They have chased him around in practice. They have admired his playmaking from the sidelines.
Today, the Buffalo Bills' defenders experience Doug Flutie from a new perspective: enemy.
"I'm sure there will be a lot of trash-talking on the field before the game," said defensive tackle Shawn Price. "But it's all fun. When the game starts we do our jobs. . . . We have to contain Doug. We have to stick to our assignments. We have to get after him."
"Stop Doug" would be an oversimplification of the Bills' defensive mission today. A more precise synopsis: "Make Doug try to beat us, then stop Doug."
If the Bills can pull that off, they have a great chance to upset the San Diego Chargers in what amounts to the "Bad Blood Bowl."
Seven months of anticipation over this matchup come to a head at 4:15 p.m. in Qualcomm Stadium. Everyone knows the subplots. Ralph Wilson vs. John Butler. Flutie vs. Rob Johnson. Buffalo East vs. Buffalo West.
Never has a 1-4 Bills team faced a more compelling assignment, never mind that most of the country is oblivious to the significance the game has in the minds of Western New York football fans.
The outcome may hinge on whether the Bills' defense can keep the game close. San Diego's offense ranks 10th in the league. Buffalo's defense ranks 23rd overall and 27th against the run.
The blueprint for defending the 4-2 Chargers is no secret: Keep rookie back LaDainian Tomlinson in check; keep Flutie in the pocket by having the defensive ends stay in their rush lanes; make Flutie try to beat the defense with throws to the sideline and deep down the field.
The talented New York Jets' defenses of Bill Parcells executed that plan perfectly when Flutie was with the Bills. So far this year, only Cleveland has succeeded on each of those counts. (The Chargers lost to New England largely because of defensive breakdowns.)
"If you watch film, that's what a lot of people are doing," said Bills defensive coordinator Jerry Gray. "You have to know what a guy's limitations are, and if you're on the other side of the ball you try to make him stretch."
"We all know about Doug's scrambling ability," Bills cornerback Antoine Winfield said. "We want to put pressure up the middle, get people in his face so he can't really see over anybody, and then we have to be disciplined outside."
If the defensive line can keep Flutie in the pocket, the 39-year-old quarterback will make most of his living on quick-out patterns, fade patterns toward the sideline and corner routes (where the receiver fakes a post route and heads deep toward the sideline).
"We know we're going to get a lot of fades," Winfield said. "We've got our backs turned to him and he's throwing the ball anyway. He's good at it. It's our chance to try to make some plays."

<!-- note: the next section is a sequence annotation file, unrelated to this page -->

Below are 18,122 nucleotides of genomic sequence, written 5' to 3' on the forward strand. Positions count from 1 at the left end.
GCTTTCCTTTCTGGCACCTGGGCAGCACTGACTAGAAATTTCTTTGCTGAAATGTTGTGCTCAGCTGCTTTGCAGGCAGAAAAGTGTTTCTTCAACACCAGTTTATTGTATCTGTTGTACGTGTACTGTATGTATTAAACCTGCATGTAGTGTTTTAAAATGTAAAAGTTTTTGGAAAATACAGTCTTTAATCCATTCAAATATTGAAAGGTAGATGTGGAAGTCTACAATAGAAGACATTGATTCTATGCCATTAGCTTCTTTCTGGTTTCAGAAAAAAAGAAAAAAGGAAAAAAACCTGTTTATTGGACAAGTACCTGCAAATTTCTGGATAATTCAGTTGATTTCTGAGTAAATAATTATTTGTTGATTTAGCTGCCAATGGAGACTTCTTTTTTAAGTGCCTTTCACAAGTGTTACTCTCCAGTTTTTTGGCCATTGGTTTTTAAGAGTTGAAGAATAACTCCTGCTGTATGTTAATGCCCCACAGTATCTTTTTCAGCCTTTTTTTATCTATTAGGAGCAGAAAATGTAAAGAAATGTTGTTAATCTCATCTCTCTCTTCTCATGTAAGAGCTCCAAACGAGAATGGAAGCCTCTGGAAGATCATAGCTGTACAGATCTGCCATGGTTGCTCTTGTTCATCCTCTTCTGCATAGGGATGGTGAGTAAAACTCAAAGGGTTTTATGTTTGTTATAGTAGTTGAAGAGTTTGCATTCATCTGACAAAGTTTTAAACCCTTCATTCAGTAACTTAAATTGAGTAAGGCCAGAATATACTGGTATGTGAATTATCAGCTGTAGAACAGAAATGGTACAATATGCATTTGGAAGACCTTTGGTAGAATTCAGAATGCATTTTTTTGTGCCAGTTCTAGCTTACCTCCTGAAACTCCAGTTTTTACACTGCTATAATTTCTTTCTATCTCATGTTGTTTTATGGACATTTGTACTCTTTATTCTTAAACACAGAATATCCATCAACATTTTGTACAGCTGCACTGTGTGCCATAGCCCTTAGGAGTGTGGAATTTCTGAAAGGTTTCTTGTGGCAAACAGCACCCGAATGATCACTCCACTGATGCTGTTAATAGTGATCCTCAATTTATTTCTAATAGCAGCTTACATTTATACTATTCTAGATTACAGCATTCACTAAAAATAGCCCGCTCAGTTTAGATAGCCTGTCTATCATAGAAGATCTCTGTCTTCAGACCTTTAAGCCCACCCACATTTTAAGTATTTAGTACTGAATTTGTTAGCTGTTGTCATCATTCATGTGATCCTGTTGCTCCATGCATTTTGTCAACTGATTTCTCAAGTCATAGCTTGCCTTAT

If the defense is doing its job against the run and the secondary isn't blowing any assignments -- two big ifs for the Bills -- then it's not easy for Flutie to hit long throws to the sidelines.
If Tomlinson is running well and Flutie avoids third-and-long situations, he is very likely to shred the Bills via the air all over the field.
In wins over Washington and Cincinnati, Flutie needed only 129 and 133 passing yards, respectively, because Tomlinson ran wild. Flutie threw for 348 yards in a rout of Dallas and had 280 in last week's upset of Denver.
"A lot of it is making sure what throws that you allow a quarterback to make and that you're selective in your techniques and pressures and coverage," coach Gregg Williams said. "You have a mixture of zone vs. man, and is it full blitz or is it rush-zone attitudes that you deploy?"
"We may have to do more rushing inside to try to contain him and try to keep him in the pocket," linebacker Keith Newman said. "If we can stop the running game and make him try to beat us throwing 35 or 40 times, maybe we can get to him."
Flutie has been sacked only nine times, the ninth-fewest total in the league, despite the fact the Chargers have a journeyman-studded offensive line.
Flutie also has rushed for only 38 yards (on 24 carries). Johnson has rushed for 150 yards (on 15 carries).
"When he gets on the run, I think he's actually more dangerous than when he's in the pocket because anything can happen then," said defensive end Phil Hansen, whose return to the lineup from an elbow injury should bolster the run defense.
The Bills' linemen have to be aware of Flutie's ability to step up in the pocket and bolt up the middle.
"You have to have contained pressure," Williams said. "A big part of our plan this week is how we attack him in the pass rush."
The Bills have to believe they will stop Tomlinson enough to get into pass-rushing situations.